Inspiring and not-so inspiring stories amidst the climate of insecurity

Despite the unending nightmare, both physical and psychological, that she has had to go through since she lost her eye-sight due to pellet injuries, 16-year old Insha Mushtaq has not only managed to continue her studies in Braille but also last week passed her matriculation examination with distinction. About a year and half ago, she became the defining symbol of the state repression and vicious cycle of violence in the Valley. She has channelised that victimhood into an agency of her own with a firm resolve to continue her studies come what may. Ghalib Guru, son of Afzal Guru, the man whose execution is yet another symbol of tyranny and injustice for Kashmiris, cleared his Class 12th examination with distinction and proudly announced his will to pursue his father’s wish of him becoming a doctor. In Tral, the hot seat of militancy, Naveed Alam, brother of slain Hizbul commander Burhan Wani, who is yet another symbol of brutal tyranny that inspired him to pick up the gun after 2010 and embark on a journey of violent defiance against it, too cleared his class 12th and wants to be a doctor. In the everlasting climate of despair, these inspiring stories imbue hopes. Three young teenagers, who have so far been symbols of the tragedies and travesties in the Valley have courageously decided to transcend their victimization and rise. Does this signal a change? Not necessarily so.

For much of the Delhi based media and intellectuals, these three stories would be milched to the maximum to talk about the opportunities that Indian state gives to Kashmiri youth or about Kashmiri youth ‘coming out in support of Indian democracy instead of the gun while overcoming their pain’. As per the tutored module of New Delhi, while mentioning these stories they will conveniently forget what the pain was; and cleverly enough not qualify it or elaborate it any further than that. Like they did before while scripting the narrative of stories of youngsters from Kashmir earlier, for instance the surrender of footballer turned Lashkar militant Majid Khan or the successful tales of Parvez Rasool, Merajjuddin, Shah Faisal and Zaira Wasim, whose stories have been warped and woofed in the mantra of ‘vote for peace’ and presented like a referendum against the slogan of Azadi. Cherry picking stories and distorting them with a twist to suit a particular narrative has become fashionable but does not stand to reason or explain the myriad narratives churning out of Kashmir on a daily basis.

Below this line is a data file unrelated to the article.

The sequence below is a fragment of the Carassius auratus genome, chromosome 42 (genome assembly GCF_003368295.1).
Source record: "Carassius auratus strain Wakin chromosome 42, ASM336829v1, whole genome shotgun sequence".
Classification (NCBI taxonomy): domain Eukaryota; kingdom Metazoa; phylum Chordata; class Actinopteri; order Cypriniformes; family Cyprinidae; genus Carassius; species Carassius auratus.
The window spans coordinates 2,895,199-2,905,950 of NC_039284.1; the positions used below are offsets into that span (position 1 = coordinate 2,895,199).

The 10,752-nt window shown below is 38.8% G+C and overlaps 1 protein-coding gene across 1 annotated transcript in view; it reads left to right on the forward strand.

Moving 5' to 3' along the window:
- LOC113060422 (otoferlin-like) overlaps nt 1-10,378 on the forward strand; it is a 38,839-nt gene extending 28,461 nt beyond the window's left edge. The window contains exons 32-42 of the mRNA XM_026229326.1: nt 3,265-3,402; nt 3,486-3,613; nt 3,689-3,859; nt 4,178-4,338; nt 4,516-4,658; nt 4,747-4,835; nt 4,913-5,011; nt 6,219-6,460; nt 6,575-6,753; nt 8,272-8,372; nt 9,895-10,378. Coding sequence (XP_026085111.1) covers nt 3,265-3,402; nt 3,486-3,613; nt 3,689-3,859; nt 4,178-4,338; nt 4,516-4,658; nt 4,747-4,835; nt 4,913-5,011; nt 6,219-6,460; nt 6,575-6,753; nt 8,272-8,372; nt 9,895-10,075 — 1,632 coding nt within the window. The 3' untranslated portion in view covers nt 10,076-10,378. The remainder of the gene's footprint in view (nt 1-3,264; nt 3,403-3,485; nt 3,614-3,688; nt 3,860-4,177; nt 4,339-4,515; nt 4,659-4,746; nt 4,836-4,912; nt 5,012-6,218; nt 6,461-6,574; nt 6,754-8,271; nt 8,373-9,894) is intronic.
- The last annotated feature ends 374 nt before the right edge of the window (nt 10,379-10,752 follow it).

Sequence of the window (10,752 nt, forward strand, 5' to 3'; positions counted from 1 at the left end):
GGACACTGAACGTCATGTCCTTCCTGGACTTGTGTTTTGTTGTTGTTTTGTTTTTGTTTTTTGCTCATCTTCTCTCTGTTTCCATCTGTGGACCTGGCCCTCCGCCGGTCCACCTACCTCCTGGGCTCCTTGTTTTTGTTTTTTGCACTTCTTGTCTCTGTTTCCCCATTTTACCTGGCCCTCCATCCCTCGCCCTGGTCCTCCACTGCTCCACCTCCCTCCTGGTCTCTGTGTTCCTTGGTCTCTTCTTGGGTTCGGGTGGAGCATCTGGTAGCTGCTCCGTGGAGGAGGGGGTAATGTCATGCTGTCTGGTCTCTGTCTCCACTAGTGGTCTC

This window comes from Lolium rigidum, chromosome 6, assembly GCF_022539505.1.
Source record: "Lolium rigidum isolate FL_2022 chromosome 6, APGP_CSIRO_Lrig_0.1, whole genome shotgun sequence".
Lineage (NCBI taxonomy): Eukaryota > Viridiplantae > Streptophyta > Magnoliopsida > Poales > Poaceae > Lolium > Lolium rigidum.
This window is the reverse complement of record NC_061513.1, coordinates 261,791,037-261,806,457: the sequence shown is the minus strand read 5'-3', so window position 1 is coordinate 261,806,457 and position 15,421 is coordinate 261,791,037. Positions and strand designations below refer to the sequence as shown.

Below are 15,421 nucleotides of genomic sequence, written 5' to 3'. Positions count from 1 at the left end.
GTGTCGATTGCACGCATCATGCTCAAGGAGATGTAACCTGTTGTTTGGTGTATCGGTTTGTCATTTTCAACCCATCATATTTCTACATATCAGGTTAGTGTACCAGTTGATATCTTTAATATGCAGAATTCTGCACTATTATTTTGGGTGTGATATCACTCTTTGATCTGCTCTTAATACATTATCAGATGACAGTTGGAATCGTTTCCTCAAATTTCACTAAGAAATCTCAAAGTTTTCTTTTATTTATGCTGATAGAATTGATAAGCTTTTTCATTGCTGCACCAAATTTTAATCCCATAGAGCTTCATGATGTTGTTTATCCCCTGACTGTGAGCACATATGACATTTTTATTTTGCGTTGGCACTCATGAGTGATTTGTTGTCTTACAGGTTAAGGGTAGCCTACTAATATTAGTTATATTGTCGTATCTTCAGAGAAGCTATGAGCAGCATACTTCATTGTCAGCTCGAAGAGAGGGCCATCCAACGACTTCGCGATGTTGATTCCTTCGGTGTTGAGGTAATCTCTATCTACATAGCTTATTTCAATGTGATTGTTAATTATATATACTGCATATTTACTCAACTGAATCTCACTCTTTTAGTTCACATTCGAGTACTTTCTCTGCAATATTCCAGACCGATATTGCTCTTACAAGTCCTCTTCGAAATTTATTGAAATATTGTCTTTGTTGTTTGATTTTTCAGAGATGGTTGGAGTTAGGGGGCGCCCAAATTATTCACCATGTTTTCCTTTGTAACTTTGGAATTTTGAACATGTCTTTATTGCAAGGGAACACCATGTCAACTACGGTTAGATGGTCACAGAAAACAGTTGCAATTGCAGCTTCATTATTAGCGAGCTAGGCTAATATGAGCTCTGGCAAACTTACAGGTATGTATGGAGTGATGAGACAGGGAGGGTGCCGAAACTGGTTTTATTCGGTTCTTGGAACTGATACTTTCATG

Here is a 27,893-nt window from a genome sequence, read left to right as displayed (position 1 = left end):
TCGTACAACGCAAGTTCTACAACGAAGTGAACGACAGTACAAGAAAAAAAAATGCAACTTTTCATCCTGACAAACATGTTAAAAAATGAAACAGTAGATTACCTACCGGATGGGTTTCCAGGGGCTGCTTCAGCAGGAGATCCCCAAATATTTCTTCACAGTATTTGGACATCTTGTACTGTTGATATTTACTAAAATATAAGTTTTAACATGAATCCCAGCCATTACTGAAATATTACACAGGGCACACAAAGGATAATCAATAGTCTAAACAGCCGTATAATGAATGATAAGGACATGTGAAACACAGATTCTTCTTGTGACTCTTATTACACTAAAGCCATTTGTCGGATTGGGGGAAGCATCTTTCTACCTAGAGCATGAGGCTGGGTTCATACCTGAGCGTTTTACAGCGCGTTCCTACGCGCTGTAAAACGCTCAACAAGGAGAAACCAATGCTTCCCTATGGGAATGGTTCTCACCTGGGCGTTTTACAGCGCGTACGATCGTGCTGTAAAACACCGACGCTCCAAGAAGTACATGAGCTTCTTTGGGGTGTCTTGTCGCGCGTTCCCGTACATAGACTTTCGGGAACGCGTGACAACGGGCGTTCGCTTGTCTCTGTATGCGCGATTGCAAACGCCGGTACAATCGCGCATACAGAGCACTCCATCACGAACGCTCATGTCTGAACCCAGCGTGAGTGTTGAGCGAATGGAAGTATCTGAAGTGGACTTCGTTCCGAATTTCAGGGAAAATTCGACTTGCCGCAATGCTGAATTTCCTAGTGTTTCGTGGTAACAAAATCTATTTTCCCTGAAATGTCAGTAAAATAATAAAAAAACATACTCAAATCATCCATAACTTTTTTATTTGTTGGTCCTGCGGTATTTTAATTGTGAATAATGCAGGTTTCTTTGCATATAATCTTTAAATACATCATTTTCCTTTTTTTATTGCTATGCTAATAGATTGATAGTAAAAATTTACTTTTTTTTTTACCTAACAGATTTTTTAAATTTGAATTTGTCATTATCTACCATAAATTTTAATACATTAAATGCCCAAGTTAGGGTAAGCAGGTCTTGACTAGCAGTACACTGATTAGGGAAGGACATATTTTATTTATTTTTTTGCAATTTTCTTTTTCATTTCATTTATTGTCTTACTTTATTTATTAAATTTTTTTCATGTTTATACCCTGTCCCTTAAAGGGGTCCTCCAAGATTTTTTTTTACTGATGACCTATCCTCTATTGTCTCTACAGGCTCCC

What explains the story of 25-year old Mannan Bashir Wani, a research scholar in the prestigious Aligarh Muslim University, who is reported to have joined the ranks of Hizb-ul-Mujahideen last week. His Facebook posts unravel his earlier belief in peaceful protests, in which he had been participating as a student. What brought that change from the belief in peaceful resistance to violent defiance? Or, the story of a policeman’s son who picked up the assault rifle of a slain militant at an encounter site in Pulwama and joined the ranks of militants. 16-year old Fardeen Ahmed Khanday, son of a serving policeman, was killed after he and two other Jaish militants attacked a paramilitary camp in Pulwama in south Kashmir earlier this month. Before that attack, his video went viral. Seated between three assault rifles and a huge cache of ammunition including grenades and communication devices, Khanday in a composed tone is seen saying that “by the time this video reaches you I would be a guest in heaven”. Was it a betrayal of his father’s profession or something else?